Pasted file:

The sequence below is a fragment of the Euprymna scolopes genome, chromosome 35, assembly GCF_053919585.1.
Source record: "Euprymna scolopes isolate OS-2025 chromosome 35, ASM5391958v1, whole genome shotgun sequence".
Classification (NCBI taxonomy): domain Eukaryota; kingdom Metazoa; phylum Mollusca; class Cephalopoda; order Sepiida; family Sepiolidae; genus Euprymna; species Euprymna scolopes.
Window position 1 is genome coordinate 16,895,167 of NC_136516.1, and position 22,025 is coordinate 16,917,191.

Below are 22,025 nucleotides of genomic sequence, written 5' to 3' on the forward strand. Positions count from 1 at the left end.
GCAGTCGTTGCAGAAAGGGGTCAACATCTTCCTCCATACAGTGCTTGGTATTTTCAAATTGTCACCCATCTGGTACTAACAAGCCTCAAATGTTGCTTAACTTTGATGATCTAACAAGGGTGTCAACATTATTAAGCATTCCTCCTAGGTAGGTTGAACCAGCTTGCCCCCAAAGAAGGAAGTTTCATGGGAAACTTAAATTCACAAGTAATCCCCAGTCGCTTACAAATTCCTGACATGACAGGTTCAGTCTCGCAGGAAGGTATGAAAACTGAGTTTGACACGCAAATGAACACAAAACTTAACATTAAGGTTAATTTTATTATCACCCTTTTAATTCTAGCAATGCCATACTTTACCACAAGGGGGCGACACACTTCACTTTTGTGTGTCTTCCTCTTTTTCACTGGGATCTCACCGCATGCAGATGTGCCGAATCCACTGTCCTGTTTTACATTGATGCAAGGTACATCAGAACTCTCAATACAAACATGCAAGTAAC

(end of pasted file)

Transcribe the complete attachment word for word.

The sequence below is a fragment of the Euprymna scolopes genome, chromosome 35, assembly GCF_053919585.1.
Source record: "Euprymna scolopes isolate OS-2025 chromosome 35, ASM5391958v1, whole genome shotgun sequence".
Classification (NCBI taxonomy): domain Eukaryota; kingdom Metazoa; phylum Mollusca; class Cephalopoda; order Sepiida; family Sepiolidae; genus Euprymna; species Euprymna scolopes.
Window position 1 is genome coordinate 16,895,167 of NC_136516.1, and position 22,025 is coordinate 16,917,191.

Below are 22,025 nucleotides of genomic sequence, written 5' to 3' on the forward strand. Positions count from 1 at the left end.
GCAGTCGTTGCAGAAAGGGGTCAACATCTTCCTCCATACAGTGCTTGGTATTTTCAAATTGTCACCCATCTGGTACTAACAAGCCTCAAATGTTGCTTAACTTTGATGATCTAACAAGGGTGTCAACATTATTAAGCATTCCTCCTAGGTAGGTTGAACCAGCTTGCCCCCAAAGAAGGAAGTTTCATGGGAAACTTAAATTCACAAGTAATCCCCAGTCGCTTACAAATTCCTGACATGACAGGTTCAGTCTCGCAGGAAGGTATGAAAACTGAGTTTGACACGCAAATGAACACAAAACTTAACATTAAGGTTAATTTTATTATCACCCTTTTAATTCTAGCAATGCCATACTTTACCACAAGGGGGCGACACACTTCACTTTTGTGTGTCTTCCTCTTTTTCACTGGGATCTCACCGCATGCAGATGTGCCGAATCCACTGTCCTGTTTTACATTGATGCAAGGTACATCAGAACTCTCAATACAAACATGCAAGTAAC